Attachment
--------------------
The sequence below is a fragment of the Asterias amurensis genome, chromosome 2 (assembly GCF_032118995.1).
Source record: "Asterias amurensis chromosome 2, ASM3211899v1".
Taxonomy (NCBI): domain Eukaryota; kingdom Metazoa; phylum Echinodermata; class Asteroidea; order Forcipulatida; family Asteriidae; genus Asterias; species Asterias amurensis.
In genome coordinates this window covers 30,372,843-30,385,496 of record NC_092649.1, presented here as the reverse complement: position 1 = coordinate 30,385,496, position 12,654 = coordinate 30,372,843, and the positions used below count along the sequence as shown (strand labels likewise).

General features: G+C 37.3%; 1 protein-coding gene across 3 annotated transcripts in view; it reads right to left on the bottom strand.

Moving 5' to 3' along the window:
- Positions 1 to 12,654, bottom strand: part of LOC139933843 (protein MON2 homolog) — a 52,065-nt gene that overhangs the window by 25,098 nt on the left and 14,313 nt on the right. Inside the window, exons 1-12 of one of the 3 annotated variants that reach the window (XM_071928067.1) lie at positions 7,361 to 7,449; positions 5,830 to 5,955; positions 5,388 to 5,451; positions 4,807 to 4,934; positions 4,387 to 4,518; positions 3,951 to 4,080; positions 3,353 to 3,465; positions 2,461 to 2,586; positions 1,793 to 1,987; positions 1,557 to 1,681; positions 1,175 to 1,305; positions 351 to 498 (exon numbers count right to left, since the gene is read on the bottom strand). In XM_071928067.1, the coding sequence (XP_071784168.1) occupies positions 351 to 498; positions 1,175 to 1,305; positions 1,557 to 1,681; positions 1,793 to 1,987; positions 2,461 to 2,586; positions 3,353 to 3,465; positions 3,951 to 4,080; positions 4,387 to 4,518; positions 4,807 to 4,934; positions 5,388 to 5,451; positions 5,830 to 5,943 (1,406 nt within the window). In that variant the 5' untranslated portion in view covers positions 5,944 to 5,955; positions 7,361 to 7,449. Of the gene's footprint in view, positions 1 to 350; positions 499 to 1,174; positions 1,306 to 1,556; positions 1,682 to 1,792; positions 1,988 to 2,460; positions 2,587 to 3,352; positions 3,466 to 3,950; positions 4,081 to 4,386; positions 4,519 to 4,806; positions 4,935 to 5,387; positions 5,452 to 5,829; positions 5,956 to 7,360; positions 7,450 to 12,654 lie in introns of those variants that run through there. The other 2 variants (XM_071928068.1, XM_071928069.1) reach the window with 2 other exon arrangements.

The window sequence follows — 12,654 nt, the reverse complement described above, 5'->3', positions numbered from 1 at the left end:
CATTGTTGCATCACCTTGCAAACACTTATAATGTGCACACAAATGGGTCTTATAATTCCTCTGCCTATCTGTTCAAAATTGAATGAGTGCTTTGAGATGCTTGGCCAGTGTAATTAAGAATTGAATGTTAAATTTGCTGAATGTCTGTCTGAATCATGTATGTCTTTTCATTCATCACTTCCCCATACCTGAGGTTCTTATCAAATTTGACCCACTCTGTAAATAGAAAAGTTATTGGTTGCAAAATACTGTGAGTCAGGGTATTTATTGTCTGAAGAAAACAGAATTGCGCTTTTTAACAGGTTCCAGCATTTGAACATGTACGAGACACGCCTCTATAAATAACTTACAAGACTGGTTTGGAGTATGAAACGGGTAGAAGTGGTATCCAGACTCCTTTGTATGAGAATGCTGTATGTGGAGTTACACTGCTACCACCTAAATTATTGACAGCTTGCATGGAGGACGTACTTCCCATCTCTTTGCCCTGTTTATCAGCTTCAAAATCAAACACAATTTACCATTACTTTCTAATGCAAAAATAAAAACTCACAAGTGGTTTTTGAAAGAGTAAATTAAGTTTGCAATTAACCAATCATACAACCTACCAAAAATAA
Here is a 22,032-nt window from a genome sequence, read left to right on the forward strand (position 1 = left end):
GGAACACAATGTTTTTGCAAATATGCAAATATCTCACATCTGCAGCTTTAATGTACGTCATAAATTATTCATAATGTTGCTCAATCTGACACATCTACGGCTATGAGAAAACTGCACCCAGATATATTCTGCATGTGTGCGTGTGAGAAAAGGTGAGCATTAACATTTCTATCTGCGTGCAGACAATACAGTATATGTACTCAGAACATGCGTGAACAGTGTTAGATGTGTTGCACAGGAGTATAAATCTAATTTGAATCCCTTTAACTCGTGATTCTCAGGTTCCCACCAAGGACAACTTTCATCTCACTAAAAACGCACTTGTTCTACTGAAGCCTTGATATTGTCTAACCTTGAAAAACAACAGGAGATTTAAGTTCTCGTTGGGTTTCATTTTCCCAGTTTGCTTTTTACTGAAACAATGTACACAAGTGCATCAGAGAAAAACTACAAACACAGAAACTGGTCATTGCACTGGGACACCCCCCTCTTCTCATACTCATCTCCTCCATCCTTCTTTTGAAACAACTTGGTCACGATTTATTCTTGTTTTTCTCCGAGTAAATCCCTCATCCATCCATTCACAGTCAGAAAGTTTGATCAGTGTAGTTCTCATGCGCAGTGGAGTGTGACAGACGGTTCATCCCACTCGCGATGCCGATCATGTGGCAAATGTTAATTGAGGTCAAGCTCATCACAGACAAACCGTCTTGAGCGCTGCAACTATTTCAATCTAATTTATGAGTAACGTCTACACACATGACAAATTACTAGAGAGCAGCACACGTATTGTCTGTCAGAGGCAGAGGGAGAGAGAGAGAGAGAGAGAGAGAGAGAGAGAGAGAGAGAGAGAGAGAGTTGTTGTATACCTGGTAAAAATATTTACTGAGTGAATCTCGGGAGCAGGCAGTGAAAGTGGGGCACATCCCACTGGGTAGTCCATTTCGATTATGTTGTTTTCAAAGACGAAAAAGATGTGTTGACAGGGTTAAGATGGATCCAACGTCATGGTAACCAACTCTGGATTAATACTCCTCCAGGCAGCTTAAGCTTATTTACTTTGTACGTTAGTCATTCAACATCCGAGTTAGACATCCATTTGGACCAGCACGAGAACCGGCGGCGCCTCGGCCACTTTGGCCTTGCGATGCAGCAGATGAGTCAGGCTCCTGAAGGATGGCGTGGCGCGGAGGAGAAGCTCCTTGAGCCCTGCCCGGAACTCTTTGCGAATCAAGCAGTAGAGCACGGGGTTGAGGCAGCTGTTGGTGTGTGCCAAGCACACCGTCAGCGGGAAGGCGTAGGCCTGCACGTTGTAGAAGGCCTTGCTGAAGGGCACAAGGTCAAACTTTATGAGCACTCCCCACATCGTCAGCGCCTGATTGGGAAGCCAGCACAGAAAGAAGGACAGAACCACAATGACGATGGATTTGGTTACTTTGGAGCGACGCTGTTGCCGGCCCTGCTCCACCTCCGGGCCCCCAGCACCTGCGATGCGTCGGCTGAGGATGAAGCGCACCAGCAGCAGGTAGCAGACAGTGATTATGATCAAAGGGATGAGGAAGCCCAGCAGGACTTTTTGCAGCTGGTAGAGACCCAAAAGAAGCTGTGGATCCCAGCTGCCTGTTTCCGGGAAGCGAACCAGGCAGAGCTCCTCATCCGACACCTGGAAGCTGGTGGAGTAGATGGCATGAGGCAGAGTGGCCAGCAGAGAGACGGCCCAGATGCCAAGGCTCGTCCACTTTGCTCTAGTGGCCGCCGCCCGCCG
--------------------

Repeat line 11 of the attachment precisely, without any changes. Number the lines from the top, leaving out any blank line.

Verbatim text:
GGAACACAATGTTTTTGCAAATATGCAAATATCTCACATCTGCAGCTTTAATGTACGTCATAAATTATTCATAATGTTGCTCAATCTGACACATCTACGGCTATGAGAAAACTGCACCCAGATATATTCTGCATGTGTGCGTGTGAGAAAAGGTGAGCATTAACATTTCTATCTGCGTGCAGACAATACAGTATATGTACTCAGAACATGCGTGAACAGTGTTAGATGTGTTGCACAGGAGTATAAATCTAATTTGAATCCCTTTAACTCGTGATTCTCAGGTTCCCACCAAGGACAACTTTCATCTCACTAAAAACGCACTTGTTCTACTGAAGCCTTGATATTGTCTAACCTTGAAAAACAACAGGAGATTTAAGTTCTCGTTGGGTTTCATTTTCCCAGTTTGCTTTTTACTGAAACAATGTACACAAGTGCATCAGAGAAAAACTACAAACACAGAAACTGGTCATTGCACTGGGACACCCCCCTCTTCTCATACTCATCTCCTCCATCCTTCTTTTGAAACAACTTGGTCACGATTTATTCTTGTTTTTCTCCGAGTAAATCCCTCATCCATCCATTCACAGTCAGAAAGTTTGATCAGTGTAGTTCTCATGCGCAGTGGAGTGTGACAGACGGTTCATCCCACTCGCGATGCCGATCATGTGGCAAATGTTAATTGAGGTCAAGCTCATCACAGACAAACCGTCTTGAGCGCTGCAACTATTTCAATCTAATTTATGAGTAACGTCTACACACATGACAAATTACTAGAGAGCAGCACACGTATTGTCTGTCAGAGGCAGAGGGAGAGAGAGAGAGAGAGAGAGAGAGAGAGAGAGAGAGAGAGAGAGAGAGTTGTTGTATACCTGGTAAAAATATTTACTGAGTGAATCTCGGGAGCAGGCAGTGAAAGTGGGGCACATCCCACTGGGTAGTCCATTTCGATTATGTTGTTTTCAAAGACGAAAAAGATGTGTTGACAGGGTTAAGATGGATCCAACGTCATGGTAACCAACTCTGGATTAATACTCCTCCAGGCAGCTTAAGCTTATTTACTTTGTACGTTAGTCATTCAACATCCGAGTTAGACATCCATTTGGACCAGCACGAGAACCGGCGGCGCCTCGGCCACTTTGGCCTTGCGATGCAGCAGATGAGTCAGGCTCCTGAAGGATGGCGTGGCGCGGAGGAGAAGCTCCTTGAGCCCTGCCCGGAACTCTTTGCGAATCAAGCAGTAGAGCACGGGGTTGAGGCAGCTGTTGGTGTGTGCCAAGCACACCGTCAGCGGGAAGGCGTAGGCCTGCACGTTGTAGAAGGCCTTGCTGAAGGGCACAAGGTCAAACTTTATGAGCACTCCCCACATCGTCAGCGCCTGATTGGGAAGCCAGCACAGAAAGAAGGACAGAACCACAATGACGATGGATTTGGTTACTTTGGAGCGACGCTGTTGCCGGCCCTGCTCCACCTCCGGGCCCCCAGCACCTGCGATGCGTCGGCTGAGGATGAAGCGCACCAGCAGCAGGTAGCAGACAGTGATTATGATCAAAGGGATGAGGAAGCCCAGCAGGACTTTTTGCAGCTGGTAGAGACCCAAAAGAAGCTGTGGATCCCAGCTGCCTGTTTCCGGGAAGCGAACCAGGCAGAGCTCCTCATCCGACACCTGGAAGCTGGTGGAGTAGATGGCATGAGGCAGAGTGGCCAGCAGAGAGACGGCCCAGATGCCAAGGCTCGTCCACTTTGCTCTAGTGGCCGCCGCCCGCCG